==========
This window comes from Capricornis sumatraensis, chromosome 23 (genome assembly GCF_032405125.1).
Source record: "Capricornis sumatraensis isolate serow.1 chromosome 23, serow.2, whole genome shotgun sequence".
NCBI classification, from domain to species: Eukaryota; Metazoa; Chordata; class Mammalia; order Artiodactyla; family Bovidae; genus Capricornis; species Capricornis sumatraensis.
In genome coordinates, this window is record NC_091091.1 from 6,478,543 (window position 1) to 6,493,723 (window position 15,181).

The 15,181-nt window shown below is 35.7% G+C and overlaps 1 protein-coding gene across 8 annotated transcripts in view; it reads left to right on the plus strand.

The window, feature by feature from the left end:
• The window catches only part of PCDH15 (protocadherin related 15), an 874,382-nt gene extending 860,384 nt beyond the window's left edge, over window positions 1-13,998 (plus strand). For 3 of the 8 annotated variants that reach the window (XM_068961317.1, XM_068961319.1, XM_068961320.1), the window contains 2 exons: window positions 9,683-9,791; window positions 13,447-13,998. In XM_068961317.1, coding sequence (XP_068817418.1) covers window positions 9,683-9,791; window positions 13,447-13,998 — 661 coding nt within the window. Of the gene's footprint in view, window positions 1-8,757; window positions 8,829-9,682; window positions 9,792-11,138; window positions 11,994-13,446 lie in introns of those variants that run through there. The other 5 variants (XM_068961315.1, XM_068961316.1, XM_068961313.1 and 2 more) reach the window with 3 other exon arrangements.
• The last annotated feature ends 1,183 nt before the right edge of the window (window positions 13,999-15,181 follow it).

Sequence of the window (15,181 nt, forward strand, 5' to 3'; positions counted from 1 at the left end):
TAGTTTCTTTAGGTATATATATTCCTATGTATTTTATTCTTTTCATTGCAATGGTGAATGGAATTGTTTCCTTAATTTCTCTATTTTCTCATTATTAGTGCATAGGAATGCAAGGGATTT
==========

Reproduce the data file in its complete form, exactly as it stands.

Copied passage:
This window comes from Capricornis sumatraensis, chromosome 23 (genome assembly GCF_032405125.1).
Source record: "Capricornis sumatraensis isolate serow.1 chromosome 23, serow.2, whole genome shotgun sequence".
NCBI classification, from domain to species: Eukaryota; Metazoa; Chordata; class Mammalia; order Artiodactyla; family Bovidae; genus Capricornis; species Capricornis sumatraensis.
In genome coordinates, this window is record NC_091091.1 from 6,478,543 (window position 1) to 6,493,723 (window position 15,181).

The 15,181-nt window shown below is 35.7% G+C and overlaps 1 protein-coding gene across 8 annotated transcripts in view; it reads left to right on the plus strand.

The window, feature by feature from the left end:
• The window catches only part of PCDH15 (protocadherin related 15), an 874,382-nt gene extending 860,384 nt beyond the window's left edge, over window positions 1-13,998 (plus strand). For 3 of the 8 annotated variants that reach the window (XM_068961317.1, XM_068961319.1, XM_068961320.1), the window contains 2 exons: window positions 9,683-9,791; window positions 13,447-13,998. In XM_068961317.1, coding sequence (XP_068817418.1) covers window positions 9,683-9,791; window positions 13,447-13,998 — 661 coding nt within the window. Of the gene's footprint in view, window positions 1-8,757; window positions 8,829-9,682; window positions 9,792-11,138; window positions 11,994-13,446 lie in introns of those variants that run through there. The other 5 variants (XM_068961315.1, XM_068961316.1, XM_068961313.1 and 2 more) reach the window with 3 other exon arrangements.
• The last annotated feature ends 1,183 nt before the right edge of the window (window positions 13,999-15,181 follow it).

Sequence of the window (15,181 nt, forward strand, 5' to 3'; positions counted from 1 at the left end):
TAGTTTCTTTAGGTATATATATTCCTATGTATTTTATTCTTTTCATTGCAATGGTGAATGGAATTGTTTCCTTAATTTCTCTATTTTCTCATTATTAGTGCATAGGAATGCAAGGGATTT